I’m delighted to have a duster stitched by myself in the Marks Make Meaning drawing exhibition at the University of Brighton, which runs until the end of next week. The piece I created was inspired by the Drawing/Phenomenology conference I attended at Loughborough University last year.
Over the course of one month (January 2018), I engaged daily with a duster, embellishing it with intuitive marks that responded to the materiality of the cloth and its significance as a mundane domestic object. The result is an expression of the experience as well as a personal voice. Sometimes the day’s efforts resulted in areas of intense stitching, others in sparse marks, depending largely on other activities or commitments. Sometimes I felt inclined to make no more than a few stitches, other times I lost myself in the process and embroidered intensively.
The repetitive process of sewing in this way mimicked patterns of behaviour experienced when completing domestic tasks – motions such as wiping that repeat without conscious thought. Tasks begun and forgotten; a few quick wipes in comparison with intense scrubbing. The marks made like this with a needle and thread reference those created through drawing, leaving a trace if unpicked and permanence through application and style.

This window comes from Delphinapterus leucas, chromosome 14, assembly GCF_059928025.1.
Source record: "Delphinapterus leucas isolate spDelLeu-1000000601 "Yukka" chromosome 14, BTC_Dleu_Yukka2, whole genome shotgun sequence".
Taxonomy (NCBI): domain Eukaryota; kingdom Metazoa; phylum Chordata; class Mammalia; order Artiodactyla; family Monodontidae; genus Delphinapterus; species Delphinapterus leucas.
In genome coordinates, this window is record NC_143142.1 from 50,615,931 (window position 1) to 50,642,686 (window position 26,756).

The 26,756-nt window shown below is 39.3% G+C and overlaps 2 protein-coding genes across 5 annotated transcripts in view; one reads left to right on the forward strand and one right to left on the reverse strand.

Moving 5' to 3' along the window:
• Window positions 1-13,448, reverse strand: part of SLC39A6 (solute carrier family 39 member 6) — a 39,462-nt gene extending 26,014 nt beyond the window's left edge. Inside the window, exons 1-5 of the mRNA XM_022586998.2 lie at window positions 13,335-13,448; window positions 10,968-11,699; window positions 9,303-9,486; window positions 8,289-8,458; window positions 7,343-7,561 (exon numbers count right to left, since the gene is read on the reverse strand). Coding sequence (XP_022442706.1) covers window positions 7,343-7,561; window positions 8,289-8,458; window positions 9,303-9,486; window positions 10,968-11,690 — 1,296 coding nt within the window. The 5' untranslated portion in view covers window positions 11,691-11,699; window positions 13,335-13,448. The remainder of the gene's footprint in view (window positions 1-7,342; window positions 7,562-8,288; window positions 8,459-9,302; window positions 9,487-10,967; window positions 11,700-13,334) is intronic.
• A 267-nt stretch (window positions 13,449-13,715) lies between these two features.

As a designer by training it was a challenge to embroider without a plan and without focus on the aesthetic qualities or ultimate outcome. Inevitably a pattern emerged, but it is one that I feel represents my domestic life; moments of focus interspersed with light touches to ‘keep things going’ through the working week.
In addition to to this I ran a workshop, inviting students and staff to join me in contemplating the materiality of the duster and all it stands for. We had a wonderful afternoon sharing stories, academic texts and experiences alike. The most notable outcome was that as we touched, scrunched and simultaneously drew the duster, first in pencil then embellishing with stitch, a number of 3D forms emerged for the first time. Thank you to all who attended and for your invaluable input.